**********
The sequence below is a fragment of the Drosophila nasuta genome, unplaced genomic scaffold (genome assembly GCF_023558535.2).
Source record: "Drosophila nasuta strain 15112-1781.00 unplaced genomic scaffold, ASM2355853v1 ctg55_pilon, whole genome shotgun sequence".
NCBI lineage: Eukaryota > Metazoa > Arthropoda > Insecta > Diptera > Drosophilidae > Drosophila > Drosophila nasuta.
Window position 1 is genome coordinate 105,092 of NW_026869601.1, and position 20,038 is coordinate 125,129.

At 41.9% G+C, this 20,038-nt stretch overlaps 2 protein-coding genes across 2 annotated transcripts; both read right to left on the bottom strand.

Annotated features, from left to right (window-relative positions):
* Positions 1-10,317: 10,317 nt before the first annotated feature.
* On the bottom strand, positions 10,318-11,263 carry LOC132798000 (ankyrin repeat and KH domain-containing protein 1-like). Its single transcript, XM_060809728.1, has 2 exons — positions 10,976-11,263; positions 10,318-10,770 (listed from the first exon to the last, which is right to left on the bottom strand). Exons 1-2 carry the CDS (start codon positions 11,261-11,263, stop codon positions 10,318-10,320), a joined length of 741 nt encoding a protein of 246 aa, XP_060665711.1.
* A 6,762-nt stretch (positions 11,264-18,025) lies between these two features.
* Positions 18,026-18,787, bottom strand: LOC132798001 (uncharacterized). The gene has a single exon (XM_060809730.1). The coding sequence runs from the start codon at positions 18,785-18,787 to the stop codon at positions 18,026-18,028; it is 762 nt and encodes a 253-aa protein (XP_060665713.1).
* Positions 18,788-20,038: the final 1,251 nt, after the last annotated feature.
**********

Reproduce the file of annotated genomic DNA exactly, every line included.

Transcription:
The sequence below is a fragment of the Drosophila nasuta genome, unplaced genomic scaffold (genome assembly GCF_023558535.2).
Source record: "Drosophila nasuta strain 15112-1781.00 unplaced genomic scaffold, ASM2355853v1 ctg55_pilon, whole genome shotgun sequence".
NCBI lineage: Eukaryota > Metazoa > Arthropoda > Insecta > Diptera > Drosophilidae > Drosophila > Drosophila nasuta.
Window position 1 is genome coordinate 105,092 of NW_026869601.1, and position 20,038 is coordinate 125,129.

At 41.9% G+C, this 20,038-nt stretch overlaps 2 protein-coding genes across 2 annotated transcripts; both read right to left on the bottom strand.

Annotated features, from left to right (window-relative positions):
* Positions 1-10,317: 10,317 nt before the first annotated feature.
* On the bottom strand, positions 10,318-11,263 carry LOC132798000 (ankyrin repeat and KH domain-containing protein 1-like). Its single transcript, XM_060809728.1, has 2 exons — positions 10,976-11,263; positions 10,318-10,770 (listed from the first exon to the last, which is right to left on the bottom strand). Exons 1-2 carry the CDS (start codon positions 11,261-11,263, stop codon positions 10,318-10,320), a joined length of 741 nt encoding a protein of 246 aa, XP_060665711.1.
* A 6,762-nt stretch (positions 11,264-18,025) lies between these two features.
* Positions 18,026-18,787, bottom strand: LOC132798001 (uncharacterized). The gene has a single exon (XM_060809730.1). The coding sequence runs from the start codon at positions 18,785-18,787 to the stop codon at positions 18,026-18,028; it is 762 nt and encodes a 253-aa protein (XP_060665713.1).
* Positions 18,788-20,038: the final 1,251 nt, after the last annotated feature.